Does including more structural shocks help mitigate model misspecification problems over periods like great financial crisis and COVID19?

Dear Johannes,
Thank you for your previous guidance, I am grateful.
I have a question regarding modelling an economy over a period which has experienced significant changes but not a serious structural break, if I incorporate more structural shocks, will this help to improve model performance for estimating a model over a period with big changes, e.g. great financial crisis, COVID19.
Thank you very much and look forward to hearing from you.
Best regards,

I don’t know a definitive answer, but let me share my thoughts.

Your question is already full of inherent tensions. If there has not been a structural break, then the shocks you are considering to add were present all time. Given that you did not include them before, your model was misspecified all the time. For example, you could argue that there has indeed not been a structural break, rather there was always disaster risk, with a low probability of large events and that these events simply did not materialize before. Now for the first time we have such an event. But that implies that a disaster risk model would have been appropriate the whole time.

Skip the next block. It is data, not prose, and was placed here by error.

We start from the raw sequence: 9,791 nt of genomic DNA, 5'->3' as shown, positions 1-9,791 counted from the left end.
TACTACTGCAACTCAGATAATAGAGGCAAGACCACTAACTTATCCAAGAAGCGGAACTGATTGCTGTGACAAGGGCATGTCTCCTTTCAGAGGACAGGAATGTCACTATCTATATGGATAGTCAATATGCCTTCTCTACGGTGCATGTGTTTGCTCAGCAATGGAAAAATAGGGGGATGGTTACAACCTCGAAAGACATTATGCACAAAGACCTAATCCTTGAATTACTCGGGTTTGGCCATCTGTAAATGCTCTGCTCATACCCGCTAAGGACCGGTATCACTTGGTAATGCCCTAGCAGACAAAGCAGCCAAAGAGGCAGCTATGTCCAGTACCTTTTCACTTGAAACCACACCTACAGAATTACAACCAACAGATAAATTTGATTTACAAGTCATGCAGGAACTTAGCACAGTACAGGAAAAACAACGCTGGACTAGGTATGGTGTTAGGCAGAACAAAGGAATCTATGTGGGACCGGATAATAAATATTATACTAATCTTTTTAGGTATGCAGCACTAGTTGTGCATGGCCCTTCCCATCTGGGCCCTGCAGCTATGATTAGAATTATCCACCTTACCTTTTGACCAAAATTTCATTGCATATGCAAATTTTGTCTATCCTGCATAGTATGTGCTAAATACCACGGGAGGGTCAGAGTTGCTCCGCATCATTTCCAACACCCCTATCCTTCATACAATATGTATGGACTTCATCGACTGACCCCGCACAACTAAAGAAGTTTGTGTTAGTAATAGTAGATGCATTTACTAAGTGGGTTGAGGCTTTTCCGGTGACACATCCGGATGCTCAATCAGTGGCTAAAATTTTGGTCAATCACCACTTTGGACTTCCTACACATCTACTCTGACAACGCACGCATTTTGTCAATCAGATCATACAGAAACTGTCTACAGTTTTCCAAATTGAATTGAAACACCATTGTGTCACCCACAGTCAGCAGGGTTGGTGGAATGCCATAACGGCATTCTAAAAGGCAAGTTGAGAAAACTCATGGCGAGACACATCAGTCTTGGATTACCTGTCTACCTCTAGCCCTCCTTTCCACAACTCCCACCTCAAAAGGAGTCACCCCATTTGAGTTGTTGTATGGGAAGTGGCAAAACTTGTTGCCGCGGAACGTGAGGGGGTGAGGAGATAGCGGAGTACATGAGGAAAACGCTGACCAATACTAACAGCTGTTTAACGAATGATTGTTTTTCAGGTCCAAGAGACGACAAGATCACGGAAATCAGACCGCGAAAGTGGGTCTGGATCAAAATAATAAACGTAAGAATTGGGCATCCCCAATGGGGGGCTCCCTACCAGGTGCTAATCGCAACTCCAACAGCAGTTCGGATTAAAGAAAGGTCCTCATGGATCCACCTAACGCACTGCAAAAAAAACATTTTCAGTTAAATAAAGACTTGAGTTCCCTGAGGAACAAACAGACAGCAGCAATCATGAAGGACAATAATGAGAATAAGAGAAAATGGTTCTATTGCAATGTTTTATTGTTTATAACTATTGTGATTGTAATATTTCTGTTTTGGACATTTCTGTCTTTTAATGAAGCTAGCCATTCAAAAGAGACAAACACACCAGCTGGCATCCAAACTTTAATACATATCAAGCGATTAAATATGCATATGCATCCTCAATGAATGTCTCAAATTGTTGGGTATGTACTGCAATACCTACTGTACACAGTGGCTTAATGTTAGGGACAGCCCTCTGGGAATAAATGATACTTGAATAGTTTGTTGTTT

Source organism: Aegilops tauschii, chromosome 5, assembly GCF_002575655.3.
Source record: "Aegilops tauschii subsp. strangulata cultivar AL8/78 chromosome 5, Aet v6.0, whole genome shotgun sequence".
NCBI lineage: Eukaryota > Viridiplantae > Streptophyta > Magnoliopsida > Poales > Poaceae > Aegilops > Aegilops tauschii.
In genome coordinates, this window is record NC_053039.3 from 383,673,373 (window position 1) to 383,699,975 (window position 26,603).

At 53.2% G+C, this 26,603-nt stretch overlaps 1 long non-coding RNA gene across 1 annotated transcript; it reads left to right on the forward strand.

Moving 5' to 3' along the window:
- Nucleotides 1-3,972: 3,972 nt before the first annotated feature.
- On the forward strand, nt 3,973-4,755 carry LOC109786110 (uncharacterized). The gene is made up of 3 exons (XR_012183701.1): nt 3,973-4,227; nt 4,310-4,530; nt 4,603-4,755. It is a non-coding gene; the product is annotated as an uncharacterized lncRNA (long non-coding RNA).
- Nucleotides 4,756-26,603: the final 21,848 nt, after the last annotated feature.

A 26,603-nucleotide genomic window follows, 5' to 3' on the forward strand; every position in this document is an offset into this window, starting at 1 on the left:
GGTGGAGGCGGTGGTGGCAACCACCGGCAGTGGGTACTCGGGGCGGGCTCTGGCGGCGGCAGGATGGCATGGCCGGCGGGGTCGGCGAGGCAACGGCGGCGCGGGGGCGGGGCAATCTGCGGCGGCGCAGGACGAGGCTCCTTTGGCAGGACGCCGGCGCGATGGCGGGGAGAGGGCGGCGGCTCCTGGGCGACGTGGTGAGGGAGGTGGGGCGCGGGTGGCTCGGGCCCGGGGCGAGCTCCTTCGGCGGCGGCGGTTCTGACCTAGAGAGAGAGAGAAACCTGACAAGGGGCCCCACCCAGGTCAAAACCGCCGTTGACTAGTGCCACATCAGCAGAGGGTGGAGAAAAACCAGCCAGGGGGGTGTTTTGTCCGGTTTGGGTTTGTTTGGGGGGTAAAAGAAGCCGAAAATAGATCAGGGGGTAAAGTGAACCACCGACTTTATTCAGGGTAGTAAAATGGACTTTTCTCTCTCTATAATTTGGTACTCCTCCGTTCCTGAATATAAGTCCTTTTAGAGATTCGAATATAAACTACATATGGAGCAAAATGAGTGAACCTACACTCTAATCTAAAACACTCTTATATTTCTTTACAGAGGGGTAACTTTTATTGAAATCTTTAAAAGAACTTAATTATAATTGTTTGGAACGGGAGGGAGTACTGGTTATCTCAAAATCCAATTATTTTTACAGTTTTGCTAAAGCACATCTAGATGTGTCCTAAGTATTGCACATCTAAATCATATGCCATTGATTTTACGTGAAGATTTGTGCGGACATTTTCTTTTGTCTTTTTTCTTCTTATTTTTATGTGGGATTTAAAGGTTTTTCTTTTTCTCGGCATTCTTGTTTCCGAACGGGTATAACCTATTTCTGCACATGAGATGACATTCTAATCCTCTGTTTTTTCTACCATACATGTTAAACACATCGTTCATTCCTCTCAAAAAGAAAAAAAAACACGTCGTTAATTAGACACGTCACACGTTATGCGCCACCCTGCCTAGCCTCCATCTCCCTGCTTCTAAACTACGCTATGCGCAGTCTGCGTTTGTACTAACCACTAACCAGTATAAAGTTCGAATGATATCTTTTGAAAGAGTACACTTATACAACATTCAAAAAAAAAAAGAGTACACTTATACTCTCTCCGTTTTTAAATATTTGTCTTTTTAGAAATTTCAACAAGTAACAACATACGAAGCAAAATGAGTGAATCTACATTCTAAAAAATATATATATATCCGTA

Now the question is how to explain the Corona crisis. You could go the route of shocks simply being bigger as previously discussed in

But then the question is whether these are simply realizations from the same distribution of whether the distribution has changed to make big shocks more likely. In the latter case, there is a structural break.